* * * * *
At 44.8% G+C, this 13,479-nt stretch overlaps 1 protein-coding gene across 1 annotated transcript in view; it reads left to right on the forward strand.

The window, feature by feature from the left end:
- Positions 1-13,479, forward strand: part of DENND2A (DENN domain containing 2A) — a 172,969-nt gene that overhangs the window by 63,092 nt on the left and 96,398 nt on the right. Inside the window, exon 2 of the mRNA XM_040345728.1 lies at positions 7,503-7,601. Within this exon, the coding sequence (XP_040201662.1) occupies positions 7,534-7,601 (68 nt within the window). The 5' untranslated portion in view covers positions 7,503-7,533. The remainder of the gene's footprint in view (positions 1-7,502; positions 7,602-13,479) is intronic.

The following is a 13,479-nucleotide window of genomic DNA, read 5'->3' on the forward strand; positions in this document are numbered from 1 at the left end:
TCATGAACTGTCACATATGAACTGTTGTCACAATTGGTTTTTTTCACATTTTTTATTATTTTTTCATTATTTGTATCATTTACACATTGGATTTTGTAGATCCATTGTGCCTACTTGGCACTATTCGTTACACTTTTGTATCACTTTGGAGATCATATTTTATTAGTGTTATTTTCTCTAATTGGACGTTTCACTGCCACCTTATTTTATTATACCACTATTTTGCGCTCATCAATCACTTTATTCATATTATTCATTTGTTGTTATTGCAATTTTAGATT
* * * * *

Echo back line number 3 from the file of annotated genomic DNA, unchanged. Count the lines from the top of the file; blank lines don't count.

- Positions 1-13,479, forward strand: part of DENND2A (DENN domain containing 2A) — a 172,969-nt gene that overhangs the window by 63,092 nt on the left and 96,398 nt on the right. Inside the window, exon 2 of the mRNA XM_040345728.1 lies at positions 7,503-7,601. Within this exon, the coding sequence (XP_040201662.1) occupies positions 7,534-7,601 (68 nt within the window). The 5' untranslated portion in view covers positions 7,503-7,533. The remainder of the gene's footprint in view (positions 1-7,502; positions 7,602-13,479) is intronic.